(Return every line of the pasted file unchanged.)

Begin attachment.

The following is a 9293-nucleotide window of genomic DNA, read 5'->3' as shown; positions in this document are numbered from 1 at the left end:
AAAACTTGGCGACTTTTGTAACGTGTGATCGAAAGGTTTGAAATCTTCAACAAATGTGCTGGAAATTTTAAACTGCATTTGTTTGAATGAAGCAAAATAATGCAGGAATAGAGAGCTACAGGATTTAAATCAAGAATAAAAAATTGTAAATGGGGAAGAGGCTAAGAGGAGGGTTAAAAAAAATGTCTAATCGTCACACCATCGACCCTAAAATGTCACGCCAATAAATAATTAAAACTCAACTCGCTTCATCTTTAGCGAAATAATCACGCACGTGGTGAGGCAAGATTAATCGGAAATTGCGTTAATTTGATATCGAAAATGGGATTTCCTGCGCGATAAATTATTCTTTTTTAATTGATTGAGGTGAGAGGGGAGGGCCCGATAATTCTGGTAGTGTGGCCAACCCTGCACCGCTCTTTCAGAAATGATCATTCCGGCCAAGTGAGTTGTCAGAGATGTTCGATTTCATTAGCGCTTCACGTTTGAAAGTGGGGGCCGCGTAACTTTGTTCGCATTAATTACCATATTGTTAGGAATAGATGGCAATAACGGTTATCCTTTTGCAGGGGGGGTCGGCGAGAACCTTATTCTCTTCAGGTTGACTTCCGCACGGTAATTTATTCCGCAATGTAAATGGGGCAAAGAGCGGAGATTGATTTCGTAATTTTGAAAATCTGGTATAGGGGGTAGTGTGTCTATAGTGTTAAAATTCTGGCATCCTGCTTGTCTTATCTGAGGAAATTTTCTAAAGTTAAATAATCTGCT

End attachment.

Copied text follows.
The following is a 9293-nucleotide window of genomic DNA, read 5'->3' as shown; positions in this document are numbered from 1 at the left end:
AAAACTTGGCGACTTTTGTAACGTGTGATCGAAAGGTTTGAAATCTTCAACAAATGTGCTGGAAATTTTAAACTGCATTTGTTTGAATGAAGCAAAATAATGCAGGAATAGAGAGCTACAGGATTTAAATCAAGAATAAAAAATTGTAAATGGGGAAGAGGCTAAGAGGAGGGTTAAAAAAAATGTCTAATCGTCACACCATCGACCCTAAAATGTCACGCCAATAAATAATTAAAACTCAACTCGCTTCATCTTTAGCGAAATAATCACGCACGTGGTGAGGCAAGATTAATCGGAAATTGCGTTAATTTGATATCGAAAATGGGATTTCCTGCGCGATAAATTATTCTTTTTTAATTGATTGAGGTGAGAGGGGAGGGCCCGATAATTCTGGTAGTGTGGCCAACCCTGCACCGCTCTTTCAGAAATGATCATTCCGGCCAAGTGAGTTGTCAGAGATGTTCGATTTCATTAGCGCTTCACGTTTGAAAGTGGGGGCCGCGTAACTTTGTTCGCATTAATTACCATATTGTTAGGAATAGATGGCAATAACGGTTATCCTTTTGCAGGGGGGGTCGGCGAGAACCTTATTCTCTTCAGGTTGACTTCCGCACGGTAATTTATTCCGCAATGTAAATGGGGCAAAGAGCGGAGATTGATTTCGTAATTTTGAAAATCTGGTATAGGGGGTAGTGTGTCTATAGTGTTAAAATTCTGGCATCCTGCTTGTCTTATCTGAGGAAATTTTCTAAAGTTAAATAATCTGCT